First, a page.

Furthermore, this data should be overlaid with the network coverage maps to really understand the gaps and upgrade requirements. This will keep us grounded and closer to reality. We are entering an era where consistency of network performance will be the cornerstone of user experience, SLAs, and competition. Average speeds are a vestige of the 3G era that need to be retired, and new, more modern metrics should be adopted by the industry and the regulators. A peak speed of 1 Gbps and average speed of 500 Mbps is of little use for new generation of applications and services if the standard deviation of speeds is high.
The adoption of new metrics means that we can’t manage congestion and network traffic in the networks the old-fashioned way either. One can’t plan their capex investments based on outdated parameters. We need to adopt more modern software techniques to manage such congestion. Applying AI and ML to real-time network loads to manage the traffic will be of utmost importance.
As we alluded to in the previous columns, software and sensors will define the 5G cycle. While a vibrant access layer is critical to the 5G economy, the 4th Wave services will rule the day. We are already seeing signs of services that will enable a new class of applications for both consumers and enterprises. These services will demand new ways to measure network performance; average speeds across the city just won’t cut it. Enterprises will work with operators who can provide a high degree of reliability for their applications. They will care less about how the network is performing nationwide and for the consumer applications.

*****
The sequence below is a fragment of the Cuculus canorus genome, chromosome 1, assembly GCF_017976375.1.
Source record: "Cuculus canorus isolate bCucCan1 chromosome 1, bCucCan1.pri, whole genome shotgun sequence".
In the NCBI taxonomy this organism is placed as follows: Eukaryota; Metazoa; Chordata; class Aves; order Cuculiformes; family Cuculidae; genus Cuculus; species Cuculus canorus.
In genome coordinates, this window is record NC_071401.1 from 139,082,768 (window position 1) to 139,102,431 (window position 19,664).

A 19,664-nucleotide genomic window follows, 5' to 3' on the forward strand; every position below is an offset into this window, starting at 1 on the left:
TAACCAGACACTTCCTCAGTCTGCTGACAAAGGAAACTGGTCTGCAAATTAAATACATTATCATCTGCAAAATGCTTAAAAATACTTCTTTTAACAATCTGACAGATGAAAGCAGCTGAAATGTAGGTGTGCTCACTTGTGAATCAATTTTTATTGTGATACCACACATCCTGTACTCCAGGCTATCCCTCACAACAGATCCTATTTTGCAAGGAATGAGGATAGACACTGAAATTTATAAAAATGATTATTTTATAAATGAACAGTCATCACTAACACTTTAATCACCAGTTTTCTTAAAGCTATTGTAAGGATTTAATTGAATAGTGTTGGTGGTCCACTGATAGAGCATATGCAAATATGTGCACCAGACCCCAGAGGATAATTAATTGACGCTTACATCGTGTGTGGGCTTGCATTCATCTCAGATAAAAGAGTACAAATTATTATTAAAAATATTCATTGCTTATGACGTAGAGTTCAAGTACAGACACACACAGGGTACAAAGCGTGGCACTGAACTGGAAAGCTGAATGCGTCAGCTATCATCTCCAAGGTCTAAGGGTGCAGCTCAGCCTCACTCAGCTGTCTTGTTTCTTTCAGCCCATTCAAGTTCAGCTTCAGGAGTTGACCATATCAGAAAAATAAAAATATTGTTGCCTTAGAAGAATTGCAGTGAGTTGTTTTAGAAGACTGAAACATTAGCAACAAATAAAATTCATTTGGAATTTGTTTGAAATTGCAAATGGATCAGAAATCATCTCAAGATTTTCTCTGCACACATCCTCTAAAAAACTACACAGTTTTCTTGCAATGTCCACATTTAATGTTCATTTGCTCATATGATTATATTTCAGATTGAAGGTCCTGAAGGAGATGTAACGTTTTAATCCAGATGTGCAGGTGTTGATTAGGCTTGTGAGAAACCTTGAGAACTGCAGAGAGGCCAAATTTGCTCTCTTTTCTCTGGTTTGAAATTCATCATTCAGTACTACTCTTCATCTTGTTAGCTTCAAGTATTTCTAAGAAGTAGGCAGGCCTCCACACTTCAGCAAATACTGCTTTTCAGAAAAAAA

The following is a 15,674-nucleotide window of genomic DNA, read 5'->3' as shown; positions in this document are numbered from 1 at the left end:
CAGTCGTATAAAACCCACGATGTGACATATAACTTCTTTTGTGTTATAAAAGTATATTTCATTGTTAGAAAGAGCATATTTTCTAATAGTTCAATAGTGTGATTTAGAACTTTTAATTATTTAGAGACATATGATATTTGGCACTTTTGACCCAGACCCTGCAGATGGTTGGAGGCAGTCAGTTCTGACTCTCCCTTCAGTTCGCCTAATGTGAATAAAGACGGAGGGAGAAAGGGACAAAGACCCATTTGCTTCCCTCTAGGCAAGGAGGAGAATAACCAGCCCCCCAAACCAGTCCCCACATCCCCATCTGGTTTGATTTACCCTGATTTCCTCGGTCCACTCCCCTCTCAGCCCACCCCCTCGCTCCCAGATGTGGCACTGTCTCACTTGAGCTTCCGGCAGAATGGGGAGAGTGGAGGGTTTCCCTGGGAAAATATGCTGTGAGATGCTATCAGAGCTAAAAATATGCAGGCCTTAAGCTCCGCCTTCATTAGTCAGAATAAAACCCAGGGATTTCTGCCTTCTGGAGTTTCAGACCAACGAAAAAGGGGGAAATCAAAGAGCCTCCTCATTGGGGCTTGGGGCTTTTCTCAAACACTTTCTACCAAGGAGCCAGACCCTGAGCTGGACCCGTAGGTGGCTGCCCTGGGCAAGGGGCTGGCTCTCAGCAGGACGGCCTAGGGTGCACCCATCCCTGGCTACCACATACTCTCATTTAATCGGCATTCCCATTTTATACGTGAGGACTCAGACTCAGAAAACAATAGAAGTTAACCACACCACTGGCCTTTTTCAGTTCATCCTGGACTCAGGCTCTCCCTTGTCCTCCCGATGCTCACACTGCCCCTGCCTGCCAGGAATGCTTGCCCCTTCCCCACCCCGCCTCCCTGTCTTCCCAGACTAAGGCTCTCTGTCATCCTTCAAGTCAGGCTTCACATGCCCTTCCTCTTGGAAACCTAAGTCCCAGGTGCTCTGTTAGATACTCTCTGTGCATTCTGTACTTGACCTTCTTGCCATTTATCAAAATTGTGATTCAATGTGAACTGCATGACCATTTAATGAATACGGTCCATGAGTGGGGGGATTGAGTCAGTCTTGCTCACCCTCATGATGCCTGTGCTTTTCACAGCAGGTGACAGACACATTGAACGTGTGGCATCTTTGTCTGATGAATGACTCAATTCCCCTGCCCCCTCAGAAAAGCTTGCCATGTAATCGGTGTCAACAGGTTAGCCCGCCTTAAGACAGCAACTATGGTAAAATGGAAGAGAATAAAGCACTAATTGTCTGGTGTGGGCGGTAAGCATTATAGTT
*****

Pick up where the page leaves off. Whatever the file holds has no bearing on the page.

Operators who design their networks and internal metrics to address this imminent market demand will be rewarded. Capex planning should reflect this new reality, operators should optimize their networks for consistency and reliability and not average and peak speeds. Regulatory tools should be updated to sync-up with the emerging trends. Software-enabled networks that predict, adjust, and manage the flow of traffic will be most cost-efficient. If the operators optimize their networks for the wrong metrics, it will impact the EBITDA. Hopefully, industry will come together to focus on the right network and financial metrics as we step into the next decade of hyper-growth.
Chetan Sharma is CEO of Chetan Sharma Consulting, an 18-year young management consulting firm and is an advisor to CXOs and boards of companies in the wireless industry. Over his 25 years in the industry, he has worked with operators on all five continents and has the rare distinction of advising each of the top 9 global mobile operators. Chetan has written 15 books on various wireless topics and his research work has helped shape many strategic decisions and dialogue in the industry. He is curator of industry’s premier brainstorming summit Mobile Future Forward. More information at www.chetansharma.com. You can follow his musings at @chetansharma
"Industry Voices" are opinion columns written by outside contributors--often industry experts or analysts--who are invited to the conversation by Fierce staff. They do not represent the opinions of Fierce.